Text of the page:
And yet, the sprawling seaside metropolis of Osaka is a food mecca of particular renown.  The source of this fame lies not in an eponymous dish like Kobe beef or Hakata (Fukuoka) ramen, but the sheer zeal with which Osakans approach the act of eating.  There’s even a word in Japanese that is synonymous with food culture in Osaka: kuidaore, or “to ruin oneself by extravagance in food”.

This spirit is captured no better than in okonomiyaki, a popular dish throughout Japan but particularly famous in Osaka.  It’s often described as a “savory pancake”, a gross injustice roughly equivalent to calling a pizza “bread topped with cheese and stuff”.  Okonomiyaki is the epitome of Japanese soul food, a hodgepodge of meat, seafood, egg, tempura batter, noodles, and honestly whatever the heck else you want, fried up on a griddle and drowned in a delectable sweet-and-savory sauce.  It is refreshingly and unabashedly inelegant, the type of food that was probably invented for drunk people by drunk people — though thoroughly satisfying regardless of inebriated state.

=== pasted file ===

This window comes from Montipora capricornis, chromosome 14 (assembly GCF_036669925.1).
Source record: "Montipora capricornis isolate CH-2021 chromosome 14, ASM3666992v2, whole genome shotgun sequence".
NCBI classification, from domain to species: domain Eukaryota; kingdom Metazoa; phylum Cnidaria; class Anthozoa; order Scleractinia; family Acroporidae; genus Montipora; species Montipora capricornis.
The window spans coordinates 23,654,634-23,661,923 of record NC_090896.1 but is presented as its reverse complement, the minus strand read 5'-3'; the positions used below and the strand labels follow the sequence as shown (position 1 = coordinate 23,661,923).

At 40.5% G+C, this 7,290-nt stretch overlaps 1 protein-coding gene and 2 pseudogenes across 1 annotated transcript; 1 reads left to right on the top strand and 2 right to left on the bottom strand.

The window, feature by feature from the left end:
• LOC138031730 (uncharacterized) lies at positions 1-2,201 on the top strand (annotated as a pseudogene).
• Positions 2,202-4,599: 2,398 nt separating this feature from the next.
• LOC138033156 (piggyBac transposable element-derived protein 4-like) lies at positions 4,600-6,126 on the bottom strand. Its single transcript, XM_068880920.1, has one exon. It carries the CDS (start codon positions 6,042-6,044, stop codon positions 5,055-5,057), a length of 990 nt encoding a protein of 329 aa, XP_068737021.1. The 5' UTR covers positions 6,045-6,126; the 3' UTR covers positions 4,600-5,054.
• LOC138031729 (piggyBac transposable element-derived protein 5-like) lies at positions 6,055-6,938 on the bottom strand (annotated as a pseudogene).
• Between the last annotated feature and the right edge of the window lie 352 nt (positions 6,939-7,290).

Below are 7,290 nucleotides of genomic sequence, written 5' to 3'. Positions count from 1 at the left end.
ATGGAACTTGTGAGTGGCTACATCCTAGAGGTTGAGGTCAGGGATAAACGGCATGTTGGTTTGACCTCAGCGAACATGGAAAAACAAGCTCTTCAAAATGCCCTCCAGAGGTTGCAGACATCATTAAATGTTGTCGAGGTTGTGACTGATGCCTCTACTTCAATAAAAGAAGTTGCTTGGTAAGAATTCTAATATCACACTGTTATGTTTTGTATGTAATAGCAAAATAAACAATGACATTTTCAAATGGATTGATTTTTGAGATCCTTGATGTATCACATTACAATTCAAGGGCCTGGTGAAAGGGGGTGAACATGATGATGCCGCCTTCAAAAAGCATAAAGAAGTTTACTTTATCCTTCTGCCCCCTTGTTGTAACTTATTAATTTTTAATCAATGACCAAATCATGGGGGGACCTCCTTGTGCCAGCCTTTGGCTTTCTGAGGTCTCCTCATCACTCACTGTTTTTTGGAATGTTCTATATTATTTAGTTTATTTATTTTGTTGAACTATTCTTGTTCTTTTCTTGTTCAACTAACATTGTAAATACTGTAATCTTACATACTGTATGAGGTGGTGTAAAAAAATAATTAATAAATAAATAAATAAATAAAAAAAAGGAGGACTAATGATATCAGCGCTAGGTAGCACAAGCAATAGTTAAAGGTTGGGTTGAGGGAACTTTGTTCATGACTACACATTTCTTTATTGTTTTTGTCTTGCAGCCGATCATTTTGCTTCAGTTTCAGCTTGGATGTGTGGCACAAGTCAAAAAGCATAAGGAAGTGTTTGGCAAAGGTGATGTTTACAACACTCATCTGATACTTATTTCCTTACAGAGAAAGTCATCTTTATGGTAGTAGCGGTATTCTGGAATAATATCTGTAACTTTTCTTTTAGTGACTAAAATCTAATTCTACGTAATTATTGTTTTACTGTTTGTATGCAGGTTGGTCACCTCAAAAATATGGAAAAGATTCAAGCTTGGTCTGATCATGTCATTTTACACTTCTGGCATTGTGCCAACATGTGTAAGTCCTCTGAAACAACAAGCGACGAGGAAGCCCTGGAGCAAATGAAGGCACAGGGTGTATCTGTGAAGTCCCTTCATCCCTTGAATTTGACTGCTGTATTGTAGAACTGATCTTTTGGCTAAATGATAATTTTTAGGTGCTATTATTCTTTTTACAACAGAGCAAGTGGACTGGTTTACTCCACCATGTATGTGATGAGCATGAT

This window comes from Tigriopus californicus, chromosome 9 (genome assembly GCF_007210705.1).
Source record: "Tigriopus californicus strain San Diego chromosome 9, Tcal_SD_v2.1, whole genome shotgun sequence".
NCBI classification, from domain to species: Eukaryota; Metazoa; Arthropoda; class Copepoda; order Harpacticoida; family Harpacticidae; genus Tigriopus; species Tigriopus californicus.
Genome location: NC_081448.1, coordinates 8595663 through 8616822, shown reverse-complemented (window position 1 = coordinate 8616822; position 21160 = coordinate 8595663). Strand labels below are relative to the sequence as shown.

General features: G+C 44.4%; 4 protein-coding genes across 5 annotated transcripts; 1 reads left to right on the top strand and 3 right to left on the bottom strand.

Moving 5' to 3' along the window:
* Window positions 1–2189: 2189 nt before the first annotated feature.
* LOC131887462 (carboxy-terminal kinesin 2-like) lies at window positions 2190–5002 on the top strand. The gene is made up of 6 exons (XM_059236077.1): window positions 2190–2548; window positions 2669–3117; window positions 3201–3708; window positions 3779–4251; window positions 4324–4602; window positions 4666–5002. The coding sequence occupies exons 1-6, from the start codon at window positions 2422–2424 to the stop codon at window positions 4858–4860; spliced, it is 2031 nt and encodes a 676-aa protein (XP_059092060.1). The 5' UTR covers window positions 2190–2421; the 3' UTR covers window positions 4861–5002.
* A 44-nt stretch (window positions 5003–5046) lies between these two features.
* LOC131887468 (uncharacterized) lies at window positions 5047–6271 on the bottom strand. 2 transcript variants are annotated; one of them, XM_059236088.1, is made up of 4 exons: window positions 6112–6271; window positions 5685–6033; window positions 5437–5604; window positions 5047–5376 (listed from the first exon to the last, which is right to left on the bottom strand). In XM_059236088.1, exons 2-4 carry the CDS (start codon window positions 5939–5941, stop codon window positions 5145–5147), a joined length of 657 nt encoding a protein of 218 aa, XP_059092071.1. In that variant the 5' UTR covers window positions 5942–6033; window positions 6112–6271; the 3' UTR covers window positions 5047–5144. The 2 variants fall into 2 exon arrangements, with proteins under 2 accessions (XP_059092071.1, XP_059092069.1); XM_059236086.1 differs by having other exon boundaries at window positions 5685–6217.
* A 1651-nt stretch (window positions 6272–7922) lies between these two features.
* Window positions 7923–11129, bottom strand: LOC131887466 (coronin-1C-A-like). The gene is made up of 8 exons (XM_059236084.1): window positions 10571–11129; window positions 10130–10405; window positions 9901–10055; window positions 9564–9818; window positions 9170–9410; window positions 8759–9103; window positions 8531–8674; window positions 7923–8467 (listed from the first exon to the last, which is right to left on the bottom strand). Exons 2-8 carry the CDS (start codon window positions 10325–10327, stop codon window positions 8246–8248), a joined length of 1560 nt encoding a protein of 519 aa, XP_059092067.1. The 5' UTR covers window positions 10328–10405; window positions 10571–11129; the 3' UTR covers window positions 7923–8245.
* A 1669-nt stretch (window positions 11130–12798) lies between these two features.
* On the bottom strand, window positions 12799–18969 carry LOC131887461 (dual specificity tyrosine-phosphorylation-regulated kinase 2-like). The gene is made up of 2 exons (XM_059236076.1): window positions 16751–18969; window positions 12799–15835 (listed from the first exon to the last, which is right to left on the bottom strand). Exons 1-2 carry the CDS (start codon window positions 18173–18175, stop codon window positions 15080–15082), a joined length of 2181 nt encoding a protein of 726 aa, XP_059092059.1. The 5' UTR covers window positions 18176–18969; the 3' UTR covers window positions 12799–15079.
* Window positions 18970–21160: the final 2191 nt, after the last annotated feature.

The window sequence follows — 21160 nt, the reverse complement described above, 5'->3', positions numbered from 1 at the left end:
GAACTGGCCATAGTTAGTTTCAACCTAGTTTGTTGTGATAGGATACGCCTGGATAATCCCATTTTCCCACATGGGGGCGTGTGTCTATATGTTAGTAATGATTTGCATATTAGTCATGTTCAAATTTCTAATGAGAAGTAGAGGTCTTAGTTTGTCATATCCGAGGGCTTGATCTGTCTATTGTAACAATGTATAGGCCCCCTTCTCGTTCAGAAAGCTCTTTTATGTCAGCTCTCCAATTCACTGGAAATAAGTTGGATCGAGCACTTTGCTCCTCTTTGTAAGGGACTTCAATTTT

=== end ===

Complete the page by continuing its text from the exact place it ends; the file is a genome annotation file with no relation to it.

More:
Bar seating at an okonomiyaki joint delivers both dinner and a show, as the meal is prepared right before your eyes.
…and served unceremoniously on the grilltop in front of you.

Sushi @ Harukoma

Though Osaka is not particularly known for sushi, it was here that I had the best sushi meal of my life.  Deep in the labyrinth of the Tenjinbashi district sits a little sushi joint called Harukoma, whose 20-person capacity is usually dwarfed by the queue waiting to get in.  What they serve is top-notch, no-frills sushi at astonishingly reasonable prices.  The atmosphere is welcoming and convivial, the type of restaurant you’d want in your own neighborhood, and a gem to find while traveling.